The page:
Aquino: No new taxes if elected president
MANILA, Philippines (1st Update) - Philippine Senator Benigno "Noynoy" Aquino Jr. III, frontrunner in opinion polls ahead of a May national election, said on Thursday he would not impose new taxes or increase tax rates if elected president.
He told members of the Makati Business Club that he would pursue the rationalization of fiscal incentives given to investors as part of efforts to plug revenue leaks and lower the budget deficit.
"We will refrain from imposing new taxes or increasing tax rates," Aquino told the business forum. "I strongly believe that we can collect more taxes at the BIR (Bureau of Internal Revenue) and higher duties at customs if we become more serious in curbing and punishing tax evasion and smuggling."
In an attempt to court the business community's support, he stressed that lower taxes is part of his "vision to transform our country."
He noted that lower tax rates should be "enjoyed by all rather than have some enjoy absolute tax exemptions while we burden the rest of the economy with very high tax rates."
The top corporate tax rate is 30%. Other taxes include a value-added tax (VAT), a real property tax, and an inheritance tax. In the most recent year, overall tax revenue as a percentage of GDP was 14%. Despite domestic political pressure, authorities did not repeal the VAT on petroleum products during the recent economic slowdown.
The next president will be assuming a government with a weak fiscal position. While the Arroyo administration hoped to eliminate the decades-long budget deficit by 2010, the global economic slowdown triggered in 2008 changed the government's fiscal hopes.
The country's budget deficit was expected to hit as much as P300 billion in 2009 due largely to low revenues.
Aside from the usual culprits--inefficient tax administration, widespread tax evasion and corruption--the government's poor revenue collection has also been blamed on slow economic activity, the passage of several revenue-eroding laws, and the negative impact of back-to-back typhoons that hit the country late last year.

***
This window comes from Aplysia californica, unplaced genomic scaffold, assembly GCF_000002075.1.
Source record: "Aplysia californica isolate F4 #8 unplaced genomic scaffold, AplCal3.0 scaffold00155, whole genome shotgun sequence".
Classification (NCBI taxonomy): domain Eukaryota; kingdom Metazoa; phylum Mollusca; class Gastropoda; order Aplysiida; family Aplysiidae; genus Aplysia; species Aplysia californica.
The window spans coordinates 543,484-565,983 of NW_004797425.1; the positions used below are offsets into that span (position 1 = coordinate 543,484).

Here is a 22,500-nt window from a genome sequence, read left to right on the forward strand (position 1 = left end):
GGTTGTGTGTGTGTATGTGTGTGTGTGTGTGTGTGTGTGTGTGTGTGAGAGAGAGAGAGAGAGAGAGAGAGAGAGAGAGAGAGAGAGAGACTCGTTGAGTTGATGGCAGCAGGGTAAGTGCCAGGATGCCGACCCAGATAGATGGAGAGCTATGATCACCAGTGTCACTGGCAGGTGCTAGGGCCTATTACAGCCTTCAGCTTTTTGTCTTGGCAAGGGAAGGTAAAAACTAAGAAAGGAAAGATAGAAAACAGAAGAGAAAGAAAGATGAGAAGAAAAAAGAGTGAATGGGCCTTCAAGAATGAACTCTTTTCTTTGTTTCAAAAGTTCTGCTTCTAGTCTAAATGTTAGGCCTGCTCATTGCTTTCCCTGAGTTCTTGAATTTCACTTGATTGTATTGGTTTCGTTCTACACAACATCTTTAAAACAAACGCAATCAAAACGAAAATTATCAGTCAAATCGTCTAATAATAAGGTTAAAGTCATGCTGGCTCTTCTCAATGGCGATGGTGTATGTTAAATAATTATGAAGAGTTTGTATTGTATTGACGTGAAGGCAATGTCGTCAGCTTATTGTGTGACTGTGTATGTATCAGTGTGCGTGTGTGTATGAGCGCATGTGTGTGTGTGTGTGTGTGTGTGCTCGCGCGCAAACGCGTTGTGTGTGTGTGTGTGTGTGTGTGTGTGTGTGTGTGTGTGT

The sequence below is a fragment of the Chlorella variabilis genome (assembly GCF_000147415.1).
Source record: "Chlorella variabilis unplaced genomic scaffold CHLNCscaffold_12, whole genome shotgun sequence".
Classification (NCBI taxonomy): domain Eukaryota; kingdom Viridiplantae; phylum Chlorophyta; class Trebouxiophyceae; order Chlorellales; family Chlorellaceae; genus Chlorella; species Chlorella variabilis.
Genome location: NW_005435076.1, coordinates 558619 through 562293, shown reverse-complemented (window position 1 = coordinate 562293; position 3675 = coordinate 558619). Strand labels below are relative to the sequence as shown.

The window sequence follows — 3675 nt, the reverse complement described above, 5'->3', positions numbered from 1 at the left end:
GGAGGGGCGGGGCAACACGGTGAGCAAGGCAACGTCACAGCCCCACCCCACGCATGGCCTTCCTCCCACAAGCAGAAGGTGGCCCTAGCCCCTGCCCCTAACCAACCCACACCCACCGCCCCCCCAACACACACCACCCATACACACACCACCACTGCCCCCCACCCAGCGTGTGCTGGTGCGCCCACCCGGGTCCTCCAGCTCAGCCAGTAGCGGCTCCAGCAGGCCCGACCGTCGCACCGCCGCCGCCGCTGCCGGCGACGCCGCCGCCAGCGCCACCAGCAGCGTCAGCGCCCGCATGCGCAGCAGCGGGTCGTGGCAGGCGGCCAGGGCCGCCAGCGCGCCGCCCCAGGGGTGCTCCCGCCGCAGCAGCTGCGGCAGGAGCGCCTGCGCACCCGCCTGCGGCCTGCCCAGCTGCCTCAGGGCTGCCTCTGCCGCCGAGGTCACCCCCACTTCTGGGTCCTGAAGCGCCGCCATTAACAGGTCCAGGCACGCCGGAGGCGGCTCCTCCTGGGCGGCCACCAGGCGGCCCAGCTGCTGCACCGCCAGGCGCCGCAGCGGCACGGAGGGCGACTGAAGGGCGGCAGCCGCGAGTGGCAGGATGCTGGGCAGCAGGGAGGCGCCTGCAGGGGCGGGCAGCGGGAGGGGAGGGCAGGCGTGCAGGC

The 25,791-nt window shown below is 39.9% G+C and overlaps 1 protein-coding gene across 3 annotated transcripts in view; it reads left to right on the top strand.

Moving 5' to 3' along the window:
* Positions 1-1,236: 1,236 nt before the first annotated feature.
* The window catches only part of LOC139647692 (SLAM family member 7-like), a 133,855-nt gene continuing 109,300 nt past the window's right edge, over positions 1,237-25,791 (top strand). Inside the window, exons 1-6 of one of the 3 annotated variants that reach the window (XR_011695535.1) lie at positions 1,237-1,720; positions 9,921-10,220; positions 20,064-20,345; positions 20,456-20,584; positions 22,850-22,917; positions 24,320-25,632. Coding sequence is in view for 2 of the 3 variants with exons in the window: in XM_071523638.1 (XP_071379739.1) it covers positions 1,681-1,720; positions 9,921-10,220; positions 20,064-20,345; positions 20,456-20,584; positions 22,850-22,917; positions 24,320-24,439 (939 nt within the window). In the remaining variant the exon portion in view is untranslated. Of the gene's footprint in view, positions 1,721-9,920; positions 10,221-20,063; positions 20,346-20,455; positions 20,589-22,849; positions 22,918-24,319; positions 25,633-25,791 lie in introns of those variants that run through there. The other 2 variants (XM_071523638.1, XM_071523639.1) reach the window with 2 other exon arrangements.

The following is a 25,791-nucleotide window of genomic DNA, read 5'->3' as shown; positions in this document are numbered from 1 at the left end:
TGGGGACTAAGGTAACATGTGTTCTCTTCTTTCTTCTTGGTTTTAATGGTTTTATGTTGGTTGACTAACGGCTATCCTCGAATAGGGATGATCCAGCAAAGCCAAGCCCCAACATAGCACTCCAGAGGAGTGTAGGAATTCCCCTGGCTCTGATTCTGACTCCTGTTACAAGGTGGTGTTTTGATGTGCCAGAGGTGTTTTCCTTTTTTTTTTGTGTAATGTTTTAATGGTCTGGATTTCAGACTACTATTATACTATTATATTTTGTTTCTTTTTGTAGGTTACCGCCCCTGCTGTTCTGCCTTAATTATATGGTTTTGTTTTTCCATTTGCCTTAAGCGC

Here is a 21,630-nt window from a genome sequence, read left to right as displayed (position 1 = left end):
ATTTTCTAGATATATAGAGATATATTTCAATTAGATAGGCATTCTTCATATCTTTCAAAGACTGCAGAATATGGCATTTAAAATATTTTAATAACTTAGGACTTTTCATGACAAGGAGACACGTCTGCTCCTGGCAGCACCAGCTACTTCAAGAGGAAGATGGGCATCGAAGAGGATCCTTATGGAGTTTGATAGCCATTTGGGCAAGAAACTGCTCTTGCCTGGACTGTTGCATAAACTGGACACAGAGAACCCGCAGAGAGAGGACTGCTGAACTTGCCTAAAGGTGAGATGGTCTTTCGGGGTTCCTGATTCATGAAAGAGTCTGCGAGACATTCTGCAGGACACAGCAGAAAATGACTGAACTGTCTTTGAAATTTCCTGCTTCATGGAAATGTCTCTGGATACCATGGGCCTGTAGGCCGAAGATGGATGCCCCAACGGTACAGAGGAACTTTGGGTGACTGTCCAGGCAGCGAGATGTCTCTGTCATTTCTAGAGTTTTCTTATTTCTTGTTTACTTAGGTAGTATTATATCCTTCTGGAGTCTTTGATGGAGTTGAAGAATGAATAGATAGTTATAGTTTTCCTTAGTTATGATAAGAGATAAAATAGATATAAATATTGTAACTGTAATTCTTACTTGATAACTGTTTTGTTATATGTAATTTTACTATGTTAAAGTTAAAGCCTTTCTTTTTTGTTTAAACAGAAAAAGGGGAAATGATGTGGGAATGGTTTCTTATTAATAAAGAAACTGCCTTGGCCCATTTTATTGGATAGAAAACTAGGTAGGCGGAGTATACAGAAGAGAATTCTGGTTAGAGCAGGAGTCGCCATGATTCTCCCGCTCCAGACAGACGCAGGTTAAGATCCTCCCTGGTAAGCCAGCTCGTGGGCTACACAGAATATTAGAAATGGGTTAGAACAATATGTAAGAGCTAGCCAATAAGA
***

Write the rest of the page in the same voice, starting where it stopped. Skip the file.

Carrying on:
"In addressing the looming fiscal crisis good governance and the drive against corruption are critical components in our strategy. We will refrain from imposing new taxes or increasing taxes,"
The revenue collecting agencies -- the Bureau of Internal Revenue (BIR) and Bureau of Customs (BoC)-- are tasked to collect P830 billion this 2010.
Both have already implemented reshuffling of their staff as part of efforts to be more efficient in meeting collection targets.
Poor tax collections has resulted in growing debt stock. As of September 2009, the government's total foreign and local debts inched up to P4.338 trillion.
Additional debts, which address current funding needs but could be paid in the future, translate to more debt burden for future generations.
Raising taxes has cost the political careers of its advocates. In the 2007 elections, Ralph Recto lost his bid to return to the senate after pushing for the passage of the Expanded Value Added Tax (EVAT), which imposed higher levy on various items, including oil imports.
The EVAT, which was passed in 2005, allowed the government to dodge a looming fiscal crisis.
In August 2009, Sen. Francis "Chiz" Escudero, who was eyeing the presidency then, also tried to court the business community by saying that he will not impose new taxes if elected in 2010.
The government has been pushing for the passage of several tax measures, which include the restructuring of excise tax on sin products, rationalization of fiscal incentives, and the simplified net income taxation, among many others.
With only a few weeks before legislators wrap up the 14th Congress on February 5, these key tax measures are not expected to be passed. - With Reuters